Jicky by Guerlain
January 10, 2019
Perfumer: Aimé Guerlain
Year of creation: 1889
Pyramid according to the H&R Fragrance Guide:
Top notes: Citrusy, Fresh
Supported by: Bergamot, Mandarine, Rosewood
Heart notes: Floral, Woody
Main: Jasmin, Patchouli
Supported by: Rose, Orris, Vetiver
Base notes: Sweet, Balsamic, Exotic
Supported by: Benzoin, Amber, Tonka, Civet, Leather, Incense
Classification by H&R Genealogy:
Feminine, Oriental, Sweet
Pyramid according to “Perfume Legends” by Michael Edwards:
Head notes: Fresh, Aromatic
Lavender, Bergamot, Rosemary, Rosewood
Heart notes: Spicy
Geranium, Jasmine, Rose
Soul notes: Warm&Sensual
Tonka Bean, Opopanax, Vanilla, Coumarin
Classifications according to the Fragrance Wheel by Michael Edwards: Aromatic (Fougère), Classical subgroup
Classification by Symrise Genealogy:
Masculine, Oriental, Ambery, Animalic
Classification by SFP (Société Française des Parfumeurs):
C1f – Fougère, Fougère.
This fragrance is compared to:
“Mouchoir de Monsieur” by Guerlain is often compared to “Jicky”.
“Kiki” by Vero Kern was created as a tribute to “Jicky”.
“Jicky” was named after Aimé’s favorite nephew Jacques (Jicky is a hypocoristic form of this name). But there is also a legend about mysterious Jacqueline (also called Jicky), the first and probably the only love of Aimé Guerlain who wasn’t granted her hand in marriage and therefore left brokenhearted.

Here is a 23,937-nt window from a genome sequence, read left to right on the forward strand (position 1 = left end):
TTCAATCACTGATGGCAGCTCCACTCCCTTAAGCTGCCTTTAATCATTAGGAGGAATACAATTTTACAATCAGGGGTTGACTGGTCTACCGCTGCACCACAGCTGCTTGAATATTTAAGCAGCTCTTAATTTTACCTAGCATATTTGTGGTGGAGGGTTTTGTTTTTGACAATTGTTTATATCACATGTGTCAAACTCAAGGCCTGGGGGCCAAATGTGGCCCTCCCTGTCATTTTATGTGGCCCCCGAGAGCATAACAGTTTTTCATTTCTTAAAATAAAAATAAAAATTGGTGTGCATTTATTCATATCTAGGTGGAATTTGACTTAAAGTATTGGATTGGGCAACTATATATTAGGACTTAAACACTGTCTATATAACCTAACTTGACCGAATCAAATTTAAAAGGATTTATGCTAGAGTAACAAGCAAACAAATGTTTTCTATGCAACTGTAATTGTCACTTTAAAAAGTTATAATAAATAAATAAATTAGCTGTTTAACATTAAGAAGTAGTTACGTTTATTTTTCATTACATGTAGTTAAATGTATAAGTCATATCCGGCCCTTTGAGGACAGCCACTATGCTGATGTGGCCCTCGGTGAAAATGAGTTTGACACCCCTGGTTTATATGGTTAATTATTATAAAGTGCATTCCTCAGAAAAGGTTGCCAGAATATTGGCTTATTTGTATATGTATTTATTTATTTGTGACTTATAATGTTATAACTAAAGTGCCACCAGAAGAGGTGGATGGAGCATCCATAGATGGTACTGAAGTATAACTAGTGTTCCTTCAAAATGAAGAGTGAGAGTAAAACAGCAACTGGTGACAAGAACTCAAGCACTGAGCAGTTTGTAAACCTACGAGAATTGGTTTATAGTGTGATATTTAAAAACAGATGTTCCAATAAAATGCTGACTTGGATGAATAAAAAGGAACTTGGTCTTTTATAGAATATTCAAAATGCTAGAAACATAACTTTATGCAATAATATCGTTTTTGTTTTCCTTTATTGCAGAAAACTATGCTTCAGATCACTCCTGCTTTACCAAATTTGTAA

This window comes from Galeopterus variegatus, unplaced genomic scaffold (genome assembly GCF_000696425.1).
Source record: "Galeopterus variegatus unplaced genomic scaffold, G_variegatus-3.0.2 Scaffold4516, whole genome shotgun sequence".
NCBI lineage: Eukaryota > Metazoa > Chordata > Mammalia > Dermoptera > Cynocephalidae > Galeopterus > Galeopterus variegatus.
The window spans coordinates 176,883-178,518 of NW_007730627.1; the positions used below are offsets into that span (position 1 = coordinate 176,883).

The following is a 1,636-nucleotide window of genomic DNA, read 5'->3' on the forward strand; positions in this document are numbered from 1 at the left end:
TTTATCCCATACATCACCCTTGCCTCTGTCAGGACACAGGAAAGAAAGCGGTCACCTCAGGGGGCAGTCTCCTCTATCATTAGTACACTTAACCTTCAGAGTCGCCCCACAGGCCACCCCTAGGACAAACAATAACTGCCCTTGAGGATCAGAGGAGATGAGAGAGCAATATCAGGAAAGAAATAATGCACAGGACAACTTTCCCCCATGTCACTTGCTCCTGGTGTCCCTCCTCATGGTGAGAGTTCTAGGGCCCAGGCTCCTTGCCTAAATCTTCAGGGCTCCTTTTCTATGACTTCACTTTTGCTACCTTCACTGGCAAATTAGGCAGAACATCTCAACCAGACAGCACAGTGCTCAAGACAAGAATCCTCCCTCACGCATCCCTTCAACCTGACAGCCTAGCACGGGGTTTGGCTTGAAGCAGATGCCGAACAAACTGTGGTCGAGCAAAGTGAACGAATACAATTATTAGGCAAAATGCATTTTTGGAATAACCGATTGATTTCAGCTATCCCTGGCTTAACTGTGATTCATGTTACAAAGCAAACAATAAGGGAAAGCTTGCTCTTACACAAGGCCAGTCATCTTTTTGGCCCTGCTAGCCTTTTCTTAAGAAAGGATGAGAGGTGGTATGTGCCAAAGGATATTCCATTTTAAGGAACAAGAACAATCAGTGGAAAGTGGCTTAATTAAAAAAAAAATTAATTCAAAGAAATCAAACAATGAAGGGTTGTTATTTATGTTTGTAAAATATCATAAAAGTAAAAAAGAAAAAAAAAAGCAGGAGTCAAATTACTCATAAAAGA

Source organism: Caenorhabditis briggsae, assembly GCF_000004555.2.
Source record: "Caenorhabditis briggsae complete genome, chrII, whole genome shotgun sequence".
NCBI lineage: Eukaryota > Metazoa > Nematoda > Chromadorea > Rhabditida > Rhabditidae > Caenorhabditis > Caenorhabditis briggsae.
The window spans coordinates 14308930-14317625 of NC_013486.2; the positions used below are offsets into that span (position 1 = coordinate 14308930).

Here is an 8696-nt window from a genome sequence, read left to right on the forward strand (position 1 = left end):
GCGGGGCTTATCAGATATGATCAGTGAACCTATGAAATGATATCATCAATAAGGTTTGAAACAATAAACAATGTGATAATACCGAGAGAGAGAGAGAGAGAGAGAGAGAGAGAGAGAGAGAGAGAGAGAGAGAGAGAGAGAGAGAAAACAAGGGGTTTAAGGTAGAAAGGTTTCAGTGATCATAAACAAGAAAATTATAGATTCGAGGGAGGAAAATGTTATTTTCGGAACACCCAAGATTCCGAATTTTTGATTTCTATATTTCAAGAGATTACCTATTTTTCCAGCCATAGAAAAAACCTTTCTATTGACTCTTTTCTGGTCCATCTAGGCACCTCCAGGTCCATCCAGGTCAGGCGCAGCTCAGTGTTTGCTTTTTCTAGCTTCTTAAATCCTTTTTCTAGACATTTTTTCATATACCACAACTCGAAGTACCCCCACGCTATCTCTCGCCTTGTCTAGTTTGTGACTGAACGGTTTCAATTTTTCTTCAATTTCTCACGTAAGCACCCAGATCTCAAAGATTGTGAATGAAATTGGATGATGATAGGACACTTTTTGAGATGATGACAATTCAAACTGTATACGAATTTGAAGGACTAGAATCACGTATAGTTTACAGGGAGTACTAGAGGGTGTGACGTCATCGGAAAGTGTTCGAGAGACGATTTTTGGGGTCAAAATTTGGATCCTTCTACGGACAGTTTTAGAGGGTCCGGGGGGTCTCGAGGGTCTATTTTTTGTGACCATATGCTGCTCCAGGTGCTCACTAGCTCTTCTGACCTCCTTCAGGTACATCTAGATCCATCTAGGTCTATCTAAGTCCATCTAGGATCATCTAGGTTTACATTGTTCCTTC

The bottle was designed by Gabriel Guerlain (Aimé ‘s brother) and later modified by Baccarat in 1947. Its body represents an old pharmacy jar to honor Aimé’s and Gabriel’s father Pierre François-Pascal who was a chemist. The stopper resembles a champagne cork.
In a novel “Queen of the Underworld” by Gail Godwin Jicky is refered as followed: “a sensational perfume that became an instand must-have for La Belle Époche’s aesthetes”. But in the following alinea also mentions that “some people were scandalized by Jicky’s audacious civet base and its idefinable appeal – what French call je ne sais quoi”. Dandies and “woman who is not afraid to be original” seem to adore this perfume.
According to the perfumer Jean-Claude Elléna “Jicky was an abrupt break in with traditional perfumery, which copied nature. It marked the beginning of emotive perfumery, which no longer attempt to imitate the scent of flowers, but sought instead to arouse emotion.”
Luca Turin in his Guide mentions, that Aimé Guerlain was using an impure yellow vanilline from De Lair that contained a residue of guaiacol. It gave “Jicky” a burnt smoky nuance. After the process of vanilla production was improved Aimé Guerlain continued to ask for that low grade vanilline. Nowadays a little bit of birch tar is used to simulate that effect.
At first “Jicky” was produced in a blue straight squared bottle targeting the male audience. But according to Philippe Guerlain: “When they realized that Jicky was too modern for men, they decided to target it towards women”.
- Persolaise (Dariush Alavi) comparing the Osmothèque version to a modern one (from 2014).
- Grain de musc on the gender of the scent.
- “Perfume Legends” by Michael Edwards, p. 15-19.